Opportunities for Private Finance to Accelerate the Clean Energy TransitionMedium Wednesday, March 24th 2021
Collaboration between policymakers, businesses, and the financial community is more needed than ever to accelerate the clean energy transition. With a Biden Administration and Democrat-led Congress, what actions can boost the U.S. economy and win bipartisan support? What key policies and innovate financial pathways will help accelerate investment in clean energy projects as part of economic recovery?
To explore answers to this question, the latest Dynamo Energy Hub event, co-sponsored with ClearPath, brought together policy experts, investors, and project developers to discuss ways to scale up existing technologies and accelerate clean energy innovations.
Emily Chasan, Director of Communications, at Generate Capital, moderated the event and began with a roundtable introduction of the speakers.
Jeremy Harrell, Managing Director of Policy at ClearPath, noted how the policy debate today is very different than it has been in the past decade. The private sector has shifted as the US electricity sector and the corporate community have provided key signals that have fostered bipartisan agreement. To exemplify the trend, he noted:
“Utilities that serve over 71% of US customers have made net-zero commitment.”-Jeremy Harrell, Managing Director of Policy at ClearPath
While there is broad alignment to decrease emissions, the U.S. currently lacks the technology needed to achieve global deep decarbonization. But, Jeremy emphasized a recent big win in Congress, The Energy Act of 2020. This is one of the biggest climate successes in over a decade as it allocated the financing needed to progress new technologies through tax credits and loan guarantees, as shown in the slide below:
Next, Miriam Eaves, Head of Origination at Launchpad, a BP Company, continued the discussion and showcased the concept of their “innovation engine” (see below), which invests in both new technologies and scaling up existing technologies to progress the energy transition. Each stage in the process is critical to ensure both funding and resources are available to scale innovation.
“By embracing technology, innovation, and sustainability across the business, these aims can become a reality. And by partnering with cutting-edge disruptive startups across new and evolving business areas, success can be achieved. This is where LaunchPad comes in.” — Miriam Eaves, Head of Origination at Launchpad, a BP Company
John Kaercher, Partner at Baker Botts, next spoke about SPACs as a strategic funding alternative, especially for the clean energy space. It’s known to be a faster and easier way to take new ideas to scale using the public market. Clean energy is a large focus for SPAC as private capital and sponsors look to addressing ESG concerns, including climate change and sustainability. While 2020 was a record year for SPACs, 2021 is no different — year-to-date, there are currently almost as many SPACs raising as much money in all of 2020.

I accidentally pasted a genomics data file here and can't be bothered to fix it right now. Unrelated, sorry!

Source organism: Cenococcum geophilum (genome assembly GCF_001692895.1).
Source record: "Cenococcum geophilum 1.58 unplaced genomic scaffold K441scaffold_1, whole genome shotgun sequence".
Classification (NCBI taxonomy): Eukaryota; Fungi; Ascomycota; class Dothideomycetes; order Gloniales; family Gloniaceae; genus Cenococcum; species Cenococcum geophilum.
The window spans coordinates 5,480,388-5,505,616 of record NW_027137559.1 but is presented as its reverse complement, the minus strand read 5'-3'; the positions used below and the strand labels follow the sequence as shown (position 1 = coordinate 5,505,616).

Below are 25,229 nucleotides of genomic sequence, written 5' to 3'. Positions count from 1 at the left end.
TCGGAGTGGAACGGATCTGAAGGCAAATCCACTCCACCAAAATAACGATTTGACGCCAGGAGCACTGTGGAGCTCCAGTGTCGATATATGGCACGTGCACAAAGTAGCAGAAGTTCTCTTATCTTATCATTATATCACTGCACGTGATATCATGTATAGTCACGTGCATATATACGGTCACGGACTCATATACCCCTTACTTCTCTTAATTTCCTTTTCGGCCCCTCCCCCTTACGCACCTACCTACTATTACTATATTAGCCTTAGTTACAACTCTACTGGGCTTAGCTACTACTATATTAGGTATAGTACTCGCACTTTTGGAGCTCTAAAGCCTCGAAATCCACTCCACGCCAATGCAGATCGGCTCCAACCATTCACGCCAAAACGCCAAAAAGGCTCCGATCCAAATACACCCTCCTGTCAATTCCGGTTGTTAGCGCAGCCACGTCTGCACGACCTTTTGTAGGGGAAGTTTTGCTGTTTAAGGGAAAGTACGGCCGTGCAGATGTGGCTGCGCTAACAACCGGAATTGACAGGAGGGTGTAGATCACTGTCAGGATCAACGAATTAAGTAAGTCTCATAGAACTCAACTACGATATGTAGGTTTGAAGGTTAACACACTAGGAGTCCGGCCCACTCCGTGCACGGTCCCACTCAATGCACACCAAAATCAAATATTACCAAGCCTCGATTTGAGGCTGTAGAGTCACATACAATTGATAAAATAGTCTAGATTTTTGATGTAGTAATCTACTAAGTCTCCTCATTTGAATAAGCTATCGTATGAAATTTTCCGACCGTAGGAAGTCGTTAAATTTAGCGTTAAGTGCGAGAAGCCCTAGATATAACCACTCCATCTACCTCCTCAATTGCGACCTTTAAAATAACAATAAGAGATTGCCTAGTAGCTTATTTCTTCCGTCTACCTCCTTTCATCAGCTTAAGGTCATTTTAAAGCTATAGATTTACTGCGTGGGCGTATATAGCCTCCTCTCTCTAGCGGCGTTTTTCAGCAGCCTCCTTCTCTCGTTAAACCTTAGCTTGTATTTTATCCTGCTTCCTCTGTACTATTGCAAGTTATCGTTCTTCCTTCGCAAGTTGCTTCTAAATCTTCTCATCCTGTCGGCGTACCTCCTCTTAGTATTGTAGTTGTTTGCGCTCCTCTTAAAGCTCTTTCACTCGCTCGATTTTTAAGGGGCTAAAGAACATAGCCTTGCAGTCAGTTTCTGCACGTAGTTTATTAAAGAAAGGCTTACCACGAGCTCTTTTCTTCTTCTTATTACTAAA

Moderator Emily Chasan continued the conversation by asking Jeremy Harrell: what is different now with the new Biden Administration and clean energy being in a different place?
Harrell noted that Members on both the Republican and Democrats side are seeing the current environment as an opportunity to not only tackle climate but also grow economically and recover out of the COVID downturn.
“We should ultimately position the U.S. geopolitically long-term as a cleantech provider to the globe. ” — Jeremy Harrell, Managing Director of Policy at ClearPath
John Kaercher added how the current bipartisan support will continue to be a catalyst for capital. Noting the importance of focused investments, SPACs accelerate the research and development of cleantech providers by allowing companies to obtain more money needed upfront for investments that ultimately decrease time to commercialization.
When asked about corporate investments and new ventures being affected by the SPAC market and new policy, Miriam Eaves noted that in terms of venture capital, even once hesitant firms have now set-up their own cleantech funds, noting the simultaneous opportunity “to do good” and for wealth creation. John Kaercher concluded by emphasizing that the cleantech funding is flowing freely — and will continue to flow until proven ineffective.
While capital will continue to flow freely as long as the market is booming, all panellists noted the importance for cleantech investors to stay the course through minor market corrections in order to increase the chances for meaningful investment outcomes. Moderator Emily Chasan closed by noting how all of the financing options panellists discussed can be complementary and will only help to accelerate the clean energy transition.
In fact, it is the full range of funding options Dynamo’s panellists discussed — from loan guarantees, tax credits, venture capital, equity finance and debt — that need to continue in order to incentivize clean energy growth. The depth of financing options available will not only help the US and others meet sustainable development goals through innovation, but will help the US economy grow. This is no longer an issue of partisan politics or a debate of public versus private financing. The energy transition is quickly occurring and this event highlighted that all are interested in moving towards clean and affordable energy for all.
Event co-sponsored with:
Emily Chasan, Director of Communications, Generate Capital
Jeremy Harrell, Managing Director of Policy, ClearPath
Miriam Eaves, Head of Origination, Launchpad
John Kaercher, Partner, Baker Botts
To learn more and watch the event replay, please visit the events page.
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